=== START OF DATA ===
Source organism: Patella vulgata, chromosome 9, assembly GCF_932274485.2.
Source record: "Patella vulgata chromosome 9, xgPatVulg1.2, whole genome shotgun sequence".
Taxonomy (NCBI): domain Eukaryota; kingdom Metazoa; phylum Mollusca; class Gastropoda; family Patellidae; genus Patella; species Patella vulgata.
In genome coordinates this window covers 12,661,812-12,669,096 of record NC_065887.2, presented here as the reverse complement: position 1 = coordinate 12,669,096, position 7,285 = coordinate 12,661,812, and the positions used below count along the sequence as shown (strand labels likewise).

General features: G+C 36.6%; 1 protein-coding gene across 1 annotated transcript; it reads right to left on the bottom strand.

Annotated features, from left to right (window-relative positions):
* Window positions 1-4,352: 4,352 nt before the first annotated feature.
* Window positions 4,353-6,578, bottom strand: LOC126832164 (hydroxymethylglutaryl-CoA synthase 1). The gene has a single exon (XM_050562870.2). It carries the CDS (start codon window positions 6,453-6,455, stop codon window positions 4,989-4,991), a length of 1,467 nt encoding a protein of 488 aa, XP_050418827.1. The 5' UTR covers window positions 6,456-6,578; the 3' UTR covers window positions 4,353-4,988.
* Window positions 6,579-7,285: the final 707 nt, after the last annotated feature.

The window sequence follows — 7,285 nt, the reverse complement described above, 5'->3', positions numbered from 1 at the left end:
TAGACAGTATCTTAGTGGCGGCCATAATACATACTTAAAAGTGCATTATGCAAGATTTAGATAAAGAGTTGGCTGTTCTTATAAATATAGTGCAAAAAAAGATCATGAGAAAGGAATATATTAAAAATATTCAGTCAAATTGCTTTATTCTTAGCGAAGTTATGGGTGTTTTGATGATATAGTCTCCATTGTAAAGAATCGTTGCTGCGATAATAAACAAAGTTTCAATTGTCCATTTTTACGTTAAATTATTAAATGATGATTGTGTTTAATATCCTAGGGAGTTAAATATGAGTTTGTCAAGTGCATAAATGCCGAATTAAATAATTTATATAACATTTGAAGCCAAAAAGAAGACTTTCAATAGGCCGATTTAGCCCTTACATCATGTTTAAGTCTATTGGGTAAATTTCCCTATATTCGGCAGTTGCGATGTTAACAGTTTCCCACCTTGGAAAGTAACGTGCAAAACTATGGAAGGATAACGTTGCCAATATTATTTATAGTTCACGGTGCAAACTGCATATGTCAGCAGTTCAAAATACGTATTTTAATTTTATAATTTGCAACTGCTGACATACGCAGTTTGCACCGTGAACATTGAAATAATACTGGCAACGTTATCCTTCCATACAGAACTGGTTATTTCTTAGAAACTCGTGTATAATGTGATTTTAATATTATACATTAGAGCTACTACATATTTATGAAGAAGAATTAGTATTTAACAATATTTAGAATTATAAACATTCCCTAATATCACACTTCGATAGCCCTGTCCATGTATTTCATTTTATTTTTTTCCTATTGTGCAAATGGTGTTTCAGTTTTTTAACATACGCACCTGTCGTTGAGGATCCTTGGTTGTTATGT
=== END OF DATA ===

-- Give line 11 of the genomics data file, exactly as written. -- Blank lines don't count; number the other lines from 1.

TAGACAGTATCTTAGTGGCGGCCATAATACATACTTAAAAGTGCATTATGCAAGATTTAGATAAAGAGTTGGCTGTTCTTATAAATATAGTGCAAAAAAAGATCATGAGAAAGGAATATATTAAAAATATTCAGTCAAATTGCTTTATTCTTAGCGAAGTTATGGGTGTTTTGATGATATAGTCTCCATTGTAAAGAATCGTTGCTGCGATAATAAACAAAGTTTCAATTGTCCATTTTTACGTTAAATTATTAAATGATGATTGTGTTTAATATCCTAGGGAGTTAAATATGAGTTTGTCAAGTGCATAAATGCCGAATTAAATAATTTATATAACATTTGAAGCCAAAAAGAAGACTTTCAATAGGCCGATTTAGCCCTTACATCATGTTTAAGTCTATTGGGTAAATTTCCCTATATTCGGCAGTTGCGATGTTAACAGTTTCCCACCTTGGAAAGTAACGTGCAAAACTATGGAAGGATAACGTTGCCAATATTATTTATAGTTCACGGTGCAAACTGCATATGTCAGCAGTTCAAAATACGTATTTTAATTTTATAATTTGCAACTGCTGACATACGCAGTTTGCACCGTGAACATTGAAATAATACTGGCAACGTTATCCTTCCATACAGAACTGGTTATTTCTTAGAAACTCGTGTATAATGTGATTTTAATATTATACATTAGAGCTACTACATATTTATGAAGAAGAATTAGTATTTAACAATATTTAGAATTATAAACATTCCCTAATATCACACTTCGATAGCCCTGTCCATGTATTTCATTTTATTTTTTTCCTATTGTGCAAATGGTGTTTCAGTTTTTTAACATACGCACCTGTCGTTGAGGATCCTTGGTTGTTATGT